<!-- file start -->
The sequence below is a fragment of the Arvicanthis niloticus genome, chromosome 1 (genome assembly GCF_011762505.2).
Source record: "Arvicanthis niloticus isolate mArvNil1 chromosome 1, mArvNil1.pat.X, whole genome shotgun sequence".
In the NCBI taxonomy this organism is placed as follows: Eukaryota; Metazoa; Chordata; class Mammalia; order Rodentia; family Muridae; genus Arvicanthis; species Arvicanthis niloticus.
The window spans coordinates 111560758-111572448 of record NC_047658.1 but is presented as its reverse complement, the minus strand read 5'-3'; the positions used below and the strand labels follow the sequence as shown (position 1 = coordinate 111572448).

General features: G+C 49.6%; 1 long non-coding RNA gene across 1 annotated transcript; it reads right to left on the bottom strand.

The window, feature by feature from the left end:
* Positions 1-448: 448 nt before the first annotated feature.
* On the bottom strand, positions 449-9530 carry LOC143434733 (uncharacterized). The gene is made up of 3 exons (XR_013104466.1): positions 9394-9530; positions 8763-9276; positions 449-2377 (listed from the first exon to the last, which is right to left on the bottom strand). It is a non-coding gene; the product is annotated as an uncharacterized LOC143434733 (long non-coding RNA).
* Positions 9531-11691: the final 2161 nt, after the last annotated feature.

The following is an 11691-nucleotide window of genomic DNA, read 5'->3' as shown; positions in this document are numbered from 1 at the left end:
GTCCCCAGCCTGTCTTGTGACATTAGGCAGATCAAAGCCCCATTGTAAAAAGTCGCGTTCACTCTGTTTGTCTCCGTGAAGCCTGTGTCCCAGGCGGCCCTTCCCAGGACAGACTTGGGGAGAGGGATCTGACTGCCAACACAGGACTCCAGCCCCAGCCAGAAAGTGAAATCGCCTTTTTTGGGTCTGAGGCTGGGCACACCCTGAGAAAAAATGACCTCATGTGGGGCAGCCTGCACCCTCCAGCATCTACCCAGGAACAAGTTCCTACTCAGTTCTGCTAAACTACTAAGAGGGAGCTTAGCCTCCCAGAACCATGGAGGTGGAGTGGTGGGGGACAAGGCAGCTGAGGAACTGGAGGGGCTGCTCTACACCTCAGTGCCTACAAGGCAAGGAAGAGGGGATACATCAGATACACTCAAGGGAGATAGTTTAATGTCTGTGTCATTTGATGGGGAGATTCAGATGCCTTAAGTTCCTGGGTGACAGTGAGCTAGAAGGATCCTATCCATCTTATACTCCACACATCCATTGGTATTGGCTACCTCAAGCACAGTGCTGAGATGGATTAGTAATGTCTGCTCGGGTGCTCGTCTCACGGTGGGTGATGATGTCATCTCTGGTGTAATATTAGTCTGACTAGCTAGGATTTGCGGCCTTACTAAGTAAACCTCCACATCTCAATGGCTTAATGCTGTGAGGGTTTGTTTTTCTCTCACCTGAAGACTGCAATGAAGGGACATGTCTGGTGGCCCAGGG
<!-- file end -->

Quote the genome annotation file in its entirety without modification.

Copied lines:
The sequence below is a fragment of the Arvicanthis niloticus genome, chromosome 1 (genome assembly GCF_011762505.2).
Source record: "Arvicanthis niloticus isolate mArvNil1 chromosome 1, mArvNil1.pat.X, whole genome shotgun sequence".
In the NCBI taxonomy this organism is placed as follows: Eukaryota; Metazoa; Chordata; class Mammalia; order Rodentia; family Muridae; genus Arvicanthis; species Arvicanthis niloticus.
The window spans coordinates 111560758-111572448 of record NC_047658.1 but is presented as its reverse complement, the minus strand read 5'-3'; the positions used below and the strand labels follow the sequence as shown (position 1 = coordinate 111572448).

General features: G+C 49.6%; 1 long non-coding RNA gene across 1 annotated transcript; it reads right to left on the bottom strand.

The window, feature by feature from the left end:
* Positions 1-448: 448 nt before the first annotated feature.
* On the bottom strand, positions 449-9530 carry LOC143434733 (uncharacterized). The gene is made up of 3 exons (XR_013104466.1): positions 9394-9530; positions 8763-9276; positions 449-2377 (listed from the first exon to the last, which is right to left on the bottom strand). It is a non-coding gene; the product is annotated as an uncharacterized LOC143434733 (long non-coding RNA).
* Positions 9531-11691: the final 2161 nt, after the last annotated feature.

The following is an 11691-nucleotide window of genomic DNA, read 5'->3' as shown; positions in this document are numbered from 1 at the left end:
GTCCCCAGCCTGTCTTGTGACATTAGGCAGATCAAAGCCCCATTGTAAAAAGTCGCGTTCACTCTGTTTGTCTCCGTGAAGCCTGTGTCCCAGGCGGCCCTTCCCAGGACAGACTTGGGGAGAGGGATCTGACTGCCAACACAGGACTCCAGCCCCAGCCAGAAAGTGAAATCGCCTTTTTTGGGTCTGAGGCTGGGCACACCCTGAGAAAAAATGACCTCATGTGGGGCAGCCTGCACCCTCCAGCATCTACCCAGGAACAAGTTCCTACTCAGTTCTGCTAAACTACTAAGAGGGAGCTTAGCCTCCCAGAACCATGGAGGTGGAGTGGTGGGGGACAAGGCAGCTGAGGAACTGGAGGGGCTGCTCTACACCTCAGTGCCTACAAGGCAAGGAAGAGGGGATACATCAGATACACTCAAGGGAGATAGTTTAATGTCTGTGTCATTTGATGGGGAGATTCAGATGCCTTAAGTTCCTGGGTGACAGTGAGCTAGAAGGATCCTATCCATCTTATACTCCACACATCCATTGGTATTGGCTACCTCAAGCACAGTGCTGAGATGGATTAGTAATGTCTGCTCGGGTGCTCGTCTCACGGTGGGTGATGATGTCATCTCTGGTGTAATATTAGTCTGACTAGCTAGGATTTGCGGCCTTACTAAGTAAACCTCCACATCTCAATGGCTTAATGCTGTGAGGGTTTGTTTTTCTCTCACCTGAAGACTGCAATGAAGGGACATGTCTGGTGGCCCAGGG